Facebook fined, Alphabet lament, TikTok plots

The state of your digital destiny

An investigation into infamous Facebook practices that continued through 2018 has resulted in a $9-million fine from Canada’s Competition Bureau. The social network won’t contest the penalty, although it doesn’t believe it did anything wrong by allowing third-party developers to override what was perceived by users as a privacy setting.


Sweeping up Sidewalk Toronto

Manhattan Institute director Michael Hendrix was among those lamenting Alphabet deciding not to pursue its project in Toronto, saying that the proposed Sidewalk Labs intervention seemed necessary to bring the city into the future. The death of the idea brought on some ruminating over what can be built along the Quayside instead.


TikTok’s new boss has to show that he’s not some kind of spy for China. Disney’s head of streaming, Kevin Mayer, was tapped as CEO of the short-form video app, in a move that seems designed for navigating its regulatory challenges. TikTok has also been building a staff in Canada, which includes looking for a director of government affairs.


School’s out as retail returns

The announcement that Ontario classrooms will remain closed until September and that overnight camps are off-limits comes has some wondering how kids will spend summer. Meanwhile, permission for all street-facing storefronts to reopen comes with tales of resolve to do things right, even if that means buying records while masked:


Apex Da Barber confesses to giving haircuts around the clock. COVID-19 has kept the hairstylist preoccupied with house calls—about which the Toronto black-market barber was willing to speak under his pseudonym. The volume of complaints about salons remaining open appear to be rivalled only by reports of stunt driving events.


Finally, undoing Hanky Panky

Kent Monkman issued an apologetic statement about his recent painting, which depicts a sexual assault of Justin Trudeau in front of laughing Indigenous women and anguished former prime ministers. While the artist’s studio asked the Globe and Mail to not reprint the piece, it was by La Presse, and remained on Monkman’s social media:

My latest work Hanky Panky highlights the problems with the Canadian (in)justice system: the criminal targeting and disproportionate incarceration of Indigenous people; the victimization of Indigenous women, who experience violence and sexual assault at rates three times higher than other women in Canada; and the legal neglect of missing and murdered Indigenous women, girls, and Two-Spirit people. Indigenous people do not put each other on trial in the same way the settler (in)justice system functions.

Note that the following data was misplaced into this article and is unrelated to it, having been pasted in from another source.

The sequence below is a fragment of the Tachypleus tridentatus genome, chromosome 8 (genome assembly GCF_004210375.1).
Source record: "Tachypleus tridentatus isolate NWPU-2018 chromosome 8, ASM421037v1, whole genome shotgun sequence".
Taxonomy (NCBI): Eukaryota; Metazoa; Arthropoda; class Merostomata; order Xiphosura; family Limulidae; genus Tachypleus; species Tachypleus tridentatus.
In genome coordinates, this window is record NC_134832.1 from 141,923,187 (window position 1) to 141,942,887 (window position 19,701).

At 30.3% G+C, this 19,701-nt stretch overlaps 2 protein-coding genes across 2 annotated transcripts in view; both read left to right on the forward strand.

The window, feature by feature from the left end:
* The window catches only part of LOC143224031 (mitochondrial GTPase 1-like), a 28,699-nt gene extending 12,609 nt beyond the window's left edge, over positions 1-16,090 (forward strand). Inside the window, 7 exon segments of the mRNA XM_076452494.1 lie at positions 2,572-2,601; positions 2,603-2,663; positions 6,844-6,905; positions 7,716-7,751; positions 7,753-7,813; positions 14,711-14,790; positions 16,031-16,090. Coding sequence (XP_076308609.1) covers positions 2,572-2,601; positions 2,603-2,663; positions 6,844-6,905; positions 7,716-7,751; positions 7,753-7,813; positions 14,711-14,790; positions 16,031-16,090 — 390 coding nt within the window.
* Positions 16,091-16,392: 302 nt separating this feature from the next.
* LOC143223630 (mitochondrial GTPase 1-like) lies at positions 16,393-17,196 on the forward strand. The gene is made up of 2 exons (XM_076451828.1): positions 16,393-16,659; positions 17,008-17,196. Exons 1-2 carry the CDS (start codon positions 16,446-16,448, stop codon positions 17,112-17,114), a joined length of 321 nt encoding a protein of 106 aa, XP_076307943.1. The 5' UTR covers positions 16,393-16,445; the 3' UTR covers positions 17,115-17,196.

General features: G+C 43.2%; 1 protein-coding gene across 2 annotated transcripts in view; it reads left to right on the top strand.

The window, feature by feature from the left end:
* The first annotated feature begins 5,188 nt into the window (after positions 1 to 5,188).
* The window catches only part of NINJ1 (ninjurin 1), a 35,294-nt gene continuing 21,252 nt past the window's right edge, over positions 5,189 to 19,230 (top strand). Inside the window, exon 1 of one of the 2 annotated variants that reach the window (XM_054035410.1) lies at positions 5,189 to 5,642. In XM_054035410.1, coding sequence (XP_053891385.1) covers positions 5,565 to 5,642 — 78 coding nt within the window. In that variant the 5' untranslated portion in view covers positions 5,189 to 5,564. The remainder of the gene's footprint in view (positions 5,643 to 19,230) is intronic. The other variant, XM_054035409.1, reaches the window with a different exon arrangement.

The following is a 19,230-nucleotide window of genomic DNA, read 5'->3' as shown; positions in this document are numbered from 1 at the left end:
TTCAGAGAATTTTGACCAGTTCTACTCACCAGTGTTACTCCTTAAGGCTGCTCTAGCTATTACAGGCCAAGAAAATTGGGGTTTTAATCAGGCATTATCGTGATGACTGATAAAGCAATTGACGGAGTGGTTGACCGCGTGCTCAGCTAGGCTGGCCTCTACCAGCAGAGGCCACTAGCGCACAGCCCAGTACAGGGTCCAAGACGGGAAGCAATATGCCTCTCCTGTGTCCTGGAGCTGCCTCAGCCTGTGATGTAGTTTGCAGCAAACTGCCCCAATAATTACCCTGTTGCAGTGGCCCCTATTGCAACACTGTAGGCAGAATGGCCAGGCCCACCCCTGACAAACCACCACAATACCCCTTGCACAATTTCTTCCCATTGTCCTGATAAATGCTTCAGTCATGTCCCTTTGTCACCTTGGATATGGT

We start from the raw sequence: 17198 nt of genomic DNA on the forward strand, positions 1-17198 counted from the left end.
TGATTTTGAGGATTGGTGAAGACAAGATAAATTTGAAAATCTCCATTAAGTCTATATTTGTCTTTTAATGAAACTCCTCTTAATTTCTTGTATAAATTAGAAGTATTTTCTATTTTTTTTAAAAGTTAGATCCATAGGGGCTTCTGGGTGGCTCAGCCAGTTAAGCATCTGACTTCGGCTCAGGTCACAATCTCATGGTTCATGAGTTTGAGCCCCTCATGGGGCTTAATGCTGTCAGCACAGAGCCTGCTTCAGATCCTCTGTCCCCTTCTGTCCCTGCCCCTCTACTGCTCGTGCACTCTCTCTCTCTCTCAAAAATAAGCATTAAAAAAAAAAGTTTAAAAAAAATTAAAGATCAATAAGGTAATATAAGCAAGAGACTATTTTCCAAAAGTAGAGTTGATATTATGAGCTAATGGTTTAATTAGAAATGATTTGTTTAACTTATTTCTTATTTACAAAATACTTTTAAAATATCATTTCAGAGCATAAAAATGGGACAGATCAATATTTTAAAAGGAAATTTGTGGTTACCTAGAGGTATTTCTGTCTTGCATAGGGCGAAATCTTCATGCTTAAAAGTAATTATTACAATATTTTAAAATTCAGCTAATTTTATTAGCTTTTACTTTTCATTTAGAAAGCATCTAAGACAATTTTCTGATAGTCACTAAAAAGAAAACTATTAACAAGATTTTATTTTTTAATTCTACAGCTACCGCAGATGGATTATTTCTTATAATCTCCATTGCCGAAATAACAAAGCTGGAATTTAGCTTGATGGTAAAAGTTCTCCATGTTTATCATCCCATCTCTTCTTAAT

An all-woman council gathers to witness Miss Chief’s “hanky panky.” Miss Chief is not new to encounters with settler males such as Mounties and politicians. We see a red hanky in the right rear pocket of a handsome, grinning young man which indicates that he is a willing participant. Hanky code was widely used in gay subcultures in the 70s and 80s whereby hankies or coloured bandanas inserted in right or left pants pockets signaled a wide-ranging variety of sexual preferences and fetishes as an invitation to compatible and consensual partners.
These women are loosely inspired by the okihcitâwiskwêwak, the traditional council of Cree women law keepers who held authority over matters relating to the land. In my own reimagining, through their laughter, a group of Indigenous women reclaim their agency from the colonial patriarchal society which has suppressed the leadership roles women have always held in our communities. The women also represent Indigenous acceptance of fluid gender roles, including the Two-Spirit traditions embraced by most First Nations communities on Turtle Island.
This is not a punishment, but rather a consensual act that Miss Chief willingly delivers. This image employs a sense of humour drawn from Cree storytelling. I chose the title Hanky Panky to reflect on the playful nature of Miss Chief’s character, the exuberant laughter of the Indigenous women, and the trickery and deceit of each successive colonial government since Canadian Confederation. - Kent Monkman
May 16, 2020